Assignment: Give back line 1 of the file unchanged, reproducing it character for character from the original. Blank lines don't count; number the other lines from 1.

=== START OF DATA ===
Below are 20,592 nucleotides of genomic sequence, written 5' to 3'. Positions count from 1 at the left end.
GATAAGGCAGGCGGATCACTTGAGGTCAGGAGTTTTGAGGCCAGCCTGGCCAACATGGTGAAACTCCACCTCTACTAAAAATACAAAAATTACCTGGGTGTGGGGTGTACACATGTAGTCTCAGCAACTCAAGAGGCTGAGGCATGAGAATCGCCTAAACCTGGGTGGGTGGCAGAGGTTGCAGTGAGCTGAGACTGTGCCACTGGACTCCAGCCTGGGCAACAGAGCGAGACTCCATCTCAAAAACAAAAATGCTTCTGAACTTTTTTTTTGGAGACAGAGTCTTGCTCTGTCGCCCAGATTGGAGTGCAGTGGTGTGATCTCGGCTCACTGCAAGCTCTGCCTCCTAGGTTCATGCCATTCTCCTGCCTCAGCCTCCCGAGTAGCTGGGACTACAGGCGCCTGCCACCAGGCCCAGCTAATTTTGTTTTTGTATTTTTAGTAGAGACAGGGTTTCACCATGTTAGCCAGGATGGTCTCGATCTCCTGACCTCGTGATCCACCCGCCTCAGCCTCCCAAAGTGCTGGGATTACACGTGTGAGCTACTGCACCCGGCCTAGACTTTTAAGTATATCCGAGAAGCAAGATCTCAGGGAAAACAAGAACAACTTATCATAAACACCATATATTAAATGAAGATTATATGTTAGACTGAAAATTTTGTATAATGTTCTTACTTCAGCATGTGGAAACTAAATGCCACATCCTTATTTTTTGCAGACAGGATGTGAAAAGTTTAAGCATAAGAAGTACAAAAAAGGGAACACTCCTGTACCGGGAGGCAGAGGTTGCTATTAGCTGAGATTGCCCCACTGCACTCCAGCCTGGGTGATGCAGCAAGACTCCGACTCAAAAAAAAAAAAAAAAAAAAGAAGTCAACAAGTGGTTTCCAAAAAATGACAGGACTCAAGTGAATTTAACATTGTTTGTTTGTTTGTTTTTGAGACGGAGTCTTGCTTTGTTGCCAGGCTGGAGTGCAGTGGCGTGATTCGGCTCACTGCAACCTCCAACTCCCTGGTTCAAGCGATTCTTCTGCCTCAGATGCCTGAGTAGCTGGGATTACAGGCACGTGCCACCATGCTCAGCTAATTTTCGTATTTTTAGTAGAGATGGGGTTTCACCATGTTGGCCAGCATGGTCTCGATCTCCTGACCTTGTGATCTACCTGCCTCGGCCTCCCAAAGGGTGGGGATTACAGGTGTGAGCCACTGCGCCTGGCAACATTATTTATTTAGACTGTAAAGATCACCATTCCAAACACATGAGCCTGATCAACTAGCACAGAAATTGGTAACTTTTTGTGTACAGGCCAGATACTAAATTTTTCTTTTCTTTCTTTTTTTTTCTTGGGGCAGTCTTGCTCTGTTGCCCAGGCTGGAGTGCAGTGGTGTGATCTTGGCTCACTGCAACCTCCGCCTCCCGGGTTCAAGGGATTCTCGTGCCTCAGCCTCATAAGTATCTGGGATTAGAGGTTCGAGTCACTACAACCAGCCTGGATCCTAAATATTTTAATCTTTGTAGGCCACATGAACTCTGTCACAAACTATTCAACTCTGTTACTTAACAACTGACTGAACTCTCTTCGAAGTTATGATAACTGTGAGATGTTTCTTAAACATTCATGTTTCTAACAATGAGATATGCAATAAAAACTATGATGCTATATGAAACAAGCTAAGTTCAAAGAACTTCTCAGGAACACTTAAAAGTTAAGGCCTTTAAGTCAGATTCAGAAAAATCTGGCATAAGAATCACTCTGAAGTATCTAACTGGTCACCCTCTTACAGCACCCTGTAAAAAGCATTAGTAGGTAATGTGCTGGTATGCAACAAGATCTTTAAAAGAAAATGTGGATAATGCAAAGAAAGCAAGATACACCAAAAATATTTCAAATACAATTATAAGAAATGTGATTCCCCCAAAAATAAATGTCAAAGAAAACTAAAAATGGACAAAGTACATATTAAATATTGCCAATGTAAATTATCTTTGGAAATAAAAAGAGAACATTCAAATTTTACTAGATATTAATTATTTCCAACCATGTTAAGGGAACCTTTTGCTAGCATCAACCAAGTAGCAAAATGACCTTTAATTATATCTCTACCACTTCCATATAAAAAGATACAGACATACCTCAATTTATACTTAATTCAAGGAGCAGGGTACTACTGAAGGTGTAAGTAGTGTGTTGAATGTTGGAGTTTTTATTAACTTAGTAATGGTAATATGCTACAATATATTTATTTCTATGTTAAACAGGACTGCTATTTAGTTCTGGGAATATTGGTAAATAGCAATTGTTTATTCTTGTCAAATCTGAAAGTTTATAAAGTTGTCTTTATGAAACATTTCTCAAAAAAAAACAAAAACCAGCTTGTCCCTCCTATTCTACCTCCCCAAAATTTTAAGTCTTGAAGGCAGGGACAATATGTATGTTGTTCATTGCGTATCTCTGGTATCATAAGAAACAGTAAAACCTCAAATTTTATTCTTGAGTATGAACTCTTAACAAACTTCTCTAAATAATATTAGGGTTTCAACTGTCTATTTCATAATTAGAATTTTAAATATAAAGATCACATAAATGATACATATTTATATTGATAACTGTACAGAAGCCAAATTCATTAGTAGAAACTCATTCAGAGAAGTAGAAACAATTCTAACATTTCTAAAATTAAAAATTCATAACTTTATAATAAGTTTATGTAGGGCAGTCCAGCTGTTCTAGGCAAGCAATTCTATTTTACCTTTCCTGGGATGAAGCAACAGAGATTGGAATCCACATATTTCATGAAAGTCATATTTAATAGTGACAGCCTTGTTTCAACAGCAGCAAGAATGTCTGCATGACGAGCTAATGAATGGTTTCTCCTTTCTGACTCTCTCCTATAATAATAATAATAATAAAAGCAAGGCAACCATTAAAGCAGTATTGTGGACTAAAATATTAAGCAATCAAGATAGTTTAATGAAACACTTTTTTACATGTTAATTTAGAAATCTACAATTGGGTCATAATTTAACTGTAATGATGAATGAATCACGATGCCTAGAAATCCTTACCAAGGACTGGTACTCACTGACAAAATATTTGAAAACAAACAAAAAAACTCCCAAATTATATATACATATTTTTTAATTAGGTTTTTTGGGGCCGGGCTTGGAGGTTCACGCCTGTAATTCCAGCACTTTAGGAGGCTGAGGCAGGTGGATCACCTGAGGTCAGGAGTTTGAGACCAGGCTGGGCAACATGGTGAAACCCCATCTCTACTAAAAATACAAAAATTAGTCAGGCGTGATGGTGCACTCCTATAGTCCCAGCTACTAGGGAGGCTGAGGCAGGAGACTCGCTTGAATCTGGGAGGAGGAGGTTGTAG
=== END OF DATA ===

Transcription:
Below are 20,592 nucleotides of genomic sequence, written 5' to 3'. Positions count from 1 at the left end.